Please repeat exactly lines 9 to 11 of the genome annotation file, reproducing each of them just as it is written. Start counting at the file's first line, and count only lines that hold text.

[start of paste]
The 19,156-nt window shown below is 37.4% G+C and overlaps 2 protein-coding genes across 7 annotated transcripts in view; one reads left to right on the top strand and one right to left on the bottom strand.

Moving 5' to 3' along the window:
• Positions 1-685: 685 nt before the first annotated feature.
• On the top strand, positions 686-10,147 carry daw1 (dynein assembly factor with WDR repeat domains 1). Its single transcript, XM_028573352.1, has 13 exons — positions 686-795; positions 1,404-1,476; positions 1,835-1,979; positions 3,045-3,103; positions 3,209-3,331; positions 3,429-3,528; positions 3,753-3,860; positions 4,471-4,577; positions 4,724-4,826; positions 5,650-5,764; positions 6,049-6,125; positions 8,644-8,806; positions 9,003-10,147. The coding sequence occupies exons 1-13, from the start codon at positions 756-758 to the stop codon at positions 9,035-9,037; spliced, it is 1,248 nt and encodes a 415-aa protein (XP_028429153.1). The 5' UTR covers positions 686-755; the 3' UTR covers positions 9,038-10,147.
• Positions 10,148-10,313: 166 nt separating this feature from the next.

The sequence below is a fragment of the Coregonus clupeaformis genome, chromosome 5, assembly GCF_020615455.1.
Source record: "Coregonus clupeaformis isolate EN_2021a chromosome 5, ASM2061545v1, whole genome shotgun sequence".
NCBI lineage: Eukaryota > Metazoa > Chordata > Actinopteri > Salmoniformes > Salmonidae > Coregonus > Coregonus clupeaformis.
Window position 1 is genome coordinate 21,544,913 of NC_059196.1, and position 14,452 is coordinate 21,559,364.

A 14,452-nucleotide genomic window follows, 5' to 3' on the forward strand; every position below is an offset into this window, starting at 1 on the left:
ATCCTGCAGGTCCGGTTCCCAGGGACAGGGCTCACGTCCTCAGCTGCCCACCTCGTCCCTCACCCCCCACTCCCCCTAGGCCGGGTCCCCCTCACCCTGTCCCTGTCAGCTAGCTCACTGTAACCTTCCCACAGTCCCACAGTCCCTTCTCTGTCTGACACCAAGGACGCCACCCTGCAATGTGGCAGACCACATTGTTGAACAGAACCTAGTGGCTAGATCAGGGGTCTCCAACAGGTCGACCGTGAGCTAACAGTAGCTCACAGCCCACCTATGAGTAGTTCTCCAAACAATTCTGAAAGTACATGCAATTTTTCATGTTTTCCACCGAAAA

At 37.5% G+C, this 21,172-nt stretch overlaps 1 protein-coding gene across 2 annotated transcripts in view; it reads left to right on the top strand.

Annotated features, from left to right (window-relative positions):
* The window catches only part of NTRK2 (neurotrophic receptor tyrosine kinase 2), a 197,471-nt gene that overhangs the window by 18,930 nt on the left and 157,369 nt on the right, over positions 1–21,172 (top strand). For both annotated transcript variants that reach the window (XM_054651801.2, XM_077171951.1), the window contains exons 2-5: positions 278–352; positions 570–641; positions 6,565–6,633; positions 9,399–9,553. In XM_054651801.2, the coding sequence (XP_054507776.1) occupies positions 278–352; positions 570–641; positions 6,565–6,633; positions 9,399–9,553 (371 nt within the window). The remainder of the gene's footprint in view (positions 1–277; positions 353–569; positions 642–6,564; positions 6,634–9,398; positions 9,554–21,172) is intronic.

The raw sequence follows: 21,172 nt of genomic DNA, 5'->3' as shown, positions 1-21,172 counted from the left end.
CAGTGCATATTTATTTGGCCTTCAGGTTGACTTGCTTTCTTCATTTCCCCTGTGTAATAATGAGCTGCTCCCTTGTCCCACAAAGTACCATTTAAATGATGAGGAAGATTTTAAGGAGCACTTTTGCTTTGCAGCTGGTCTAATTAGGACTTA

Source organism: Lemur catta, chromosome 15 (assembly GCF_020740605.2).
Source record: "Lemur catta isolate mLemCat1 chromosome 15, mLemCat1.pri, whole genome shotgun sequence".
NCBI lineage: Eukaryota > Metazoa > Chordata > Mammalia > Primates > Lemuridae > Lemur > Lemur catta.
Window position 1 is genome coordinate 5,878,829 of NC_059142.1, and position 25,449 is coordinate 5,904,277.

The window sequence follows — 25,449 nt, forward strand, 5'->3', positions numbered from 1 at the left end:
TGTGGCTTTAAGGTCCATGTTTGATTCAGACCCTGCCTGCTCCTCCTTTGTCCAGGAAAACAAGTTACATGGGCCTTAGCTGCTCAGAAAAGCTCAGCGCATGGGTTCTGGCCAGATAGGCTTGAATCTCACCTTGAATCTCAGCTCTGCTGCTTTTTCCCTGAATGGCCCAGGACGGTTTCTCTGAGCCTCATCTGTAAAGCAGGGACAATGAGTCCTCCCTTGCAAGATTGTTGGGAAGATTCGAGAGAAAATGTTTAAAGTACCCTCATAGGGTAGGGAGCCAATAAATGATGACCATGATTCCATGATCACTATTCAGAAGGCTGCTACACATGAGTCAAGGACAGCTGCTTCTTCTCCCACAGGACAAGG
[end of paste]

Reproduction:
Window position 1 is genome coordinate 21,544,913 of NC_059196.1, and position 14,452 is coordinate 21,559,364.

A 14,452-nucleotide genomic window follows, 5' to 3' on the forward strand; every position below is an offset into this window, starting at 1 on the left:
ATCCTGCAGGTCCGGTTCCCAGGGACAGGGCTCACGTCCTCAGCTGCCCACCTCGTCCCTCACCCCCCACTCCCCCTAGGCCGGGTCCCCCTCACCCTGTCCCTGTCAGCTAGCTCACTGTAACCTTCCCACAGTCCCACAGTCCCTTCTCTGTCTGACACCAAGGACGCCACCCTGCAATGTGGCAGACCACATTGTTGAACAGAACCTAGTGGCTAGATCAGGGGTCTCCAACAGGTCGACCGTGAGCTAACAGTAGCTCACAGCCCACCTATGAGTAGTTCTCCAAACAATTCTGAAAGTACATGCAATTTTTCATGTTTTCCACCGAAAA